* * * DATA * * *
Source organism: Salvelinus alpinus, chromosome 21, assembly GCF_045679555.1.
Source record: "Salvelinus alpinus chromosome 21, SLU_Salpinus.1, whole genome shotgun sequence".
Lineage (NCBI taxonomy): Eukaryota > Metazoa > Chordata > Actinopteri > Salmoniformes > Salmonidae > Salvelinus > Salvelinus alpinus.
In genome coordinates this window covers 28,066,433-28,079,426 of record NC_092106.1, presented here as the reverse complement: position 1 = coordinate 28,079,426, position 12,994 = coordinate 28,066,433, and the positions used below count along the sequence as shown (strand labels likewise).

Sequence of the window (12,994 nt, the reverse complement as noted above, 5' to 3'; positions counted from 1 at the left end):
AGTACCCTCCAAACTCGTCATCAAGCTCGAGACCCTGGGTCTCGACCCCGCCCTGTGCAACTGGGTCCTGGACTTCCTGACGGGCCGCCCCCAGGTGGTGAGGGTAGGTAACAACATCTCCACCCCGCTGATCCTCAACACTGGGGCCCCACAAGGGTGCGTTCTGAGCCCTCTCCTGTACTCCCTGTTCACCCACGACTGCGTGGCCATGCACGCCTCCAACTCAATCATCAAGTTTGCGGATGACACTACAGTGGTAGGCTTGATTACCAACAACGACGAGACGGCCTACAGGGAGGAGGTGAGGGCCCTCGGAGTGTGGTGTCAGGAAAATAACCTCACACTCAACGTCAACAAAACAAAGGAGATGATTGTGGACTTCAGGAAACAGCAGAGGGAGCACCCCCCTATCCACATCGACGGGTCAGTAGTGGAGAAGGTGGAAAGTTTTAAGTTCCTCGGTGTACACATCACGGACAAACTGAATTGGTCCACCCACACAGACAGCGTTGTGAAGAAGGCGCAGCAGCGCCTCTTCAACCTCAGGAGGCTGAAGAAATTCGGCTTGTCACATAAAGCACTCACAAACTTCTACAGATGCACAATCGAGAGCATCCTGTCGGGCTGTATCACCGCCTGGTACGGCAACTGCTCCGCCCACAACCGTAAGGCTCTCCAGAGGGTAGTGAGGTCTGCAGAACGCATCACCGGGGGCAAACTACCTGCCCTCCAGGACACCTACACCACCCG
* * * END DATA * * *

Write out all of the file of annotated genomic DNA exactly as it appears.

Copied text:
Source organism: Salvelinus alpinus, chromosome 21, assembly GCF_045679555.1.
Source record: "Salvelinus alpinus chromosome 21, SLU_Salpinus.1, whole genome shotgun sequence".
Lineage (NCBI taxonomy): Eukaryota > Metazoa > Chordata > Actinopteri > Salmoniformes > Salmonidae > Salvelinus > Salvelinus alpinus.
In genome coordinates this window covers 28,066,433-28,079,426 of record NC_092106.1, presented here as the reverse complement: position 1 = coordinate 28,079,426, position 12,994 = coordinate 28,066,433, and the positions used below count along the sequence as shown (strand labels likewise).

Sequence of the window (12,994 nt, the reverse complement as noted above, 5' to 3'; positions counted from 1 at the left end):
AGTACCCTCCAAACTCGTCATCAAGCTCGAGACCCTGGGTCTCGACCCCGCCCTGTGCAACTGGGTCCTGGACTTCCTGACGGGCCGCCCCCAGGTGGTGAGGGTAGGTAACAACATCTCCACCCCGCTGATCCTCAACACTGGGGCCCCACAAGGGTGCGTTCTGAGCCCTCTCCTGTACTCCCTGTTCACCCACGACTGCGTGGCCATGCACGCCTCCAACTCAATCATCAAGTTTGCGGATGACACTACAGTGGTAGGCTTGATTACCAACAACGACGAGACGGCCTACAGGGAGGAGGTGAGGGCCCTCGGAGTGTGGTGTCAGGAAAATAACCTCACACTCAACGTCAACAAAACAAAGGAGATGATTGTGGACTTCAGGAAACAGCAGAGGGAGCACCCCCCTATCCACATCGACGGGTCAGTAGTGGAGAAGGTGGAAAGTTTTAAGTTCCTCGGTGTACACATCACGGACAAACTGAATTGGTCCACCCACACAGACAGCGTTGTGAAGAAGGCGCAGCAGCGCCTCTTCAACCTCAGGAGGCTGAAGAAATTCGGCTTGTCACATAAAGCACTCACAAACTTCTACAGATGCACAATCGAGAGCATCCTGTCGGGCTGTATCACCGCCTGGTACGGCAACTGCTCCGCCCACAACCGTAAGGCTCTCCAGAGGGTAGTGAGGTCTGCAGAACGCATCACCGGGGGCAAACTACCTGCCCTCCAGGACACCTACACCACCCG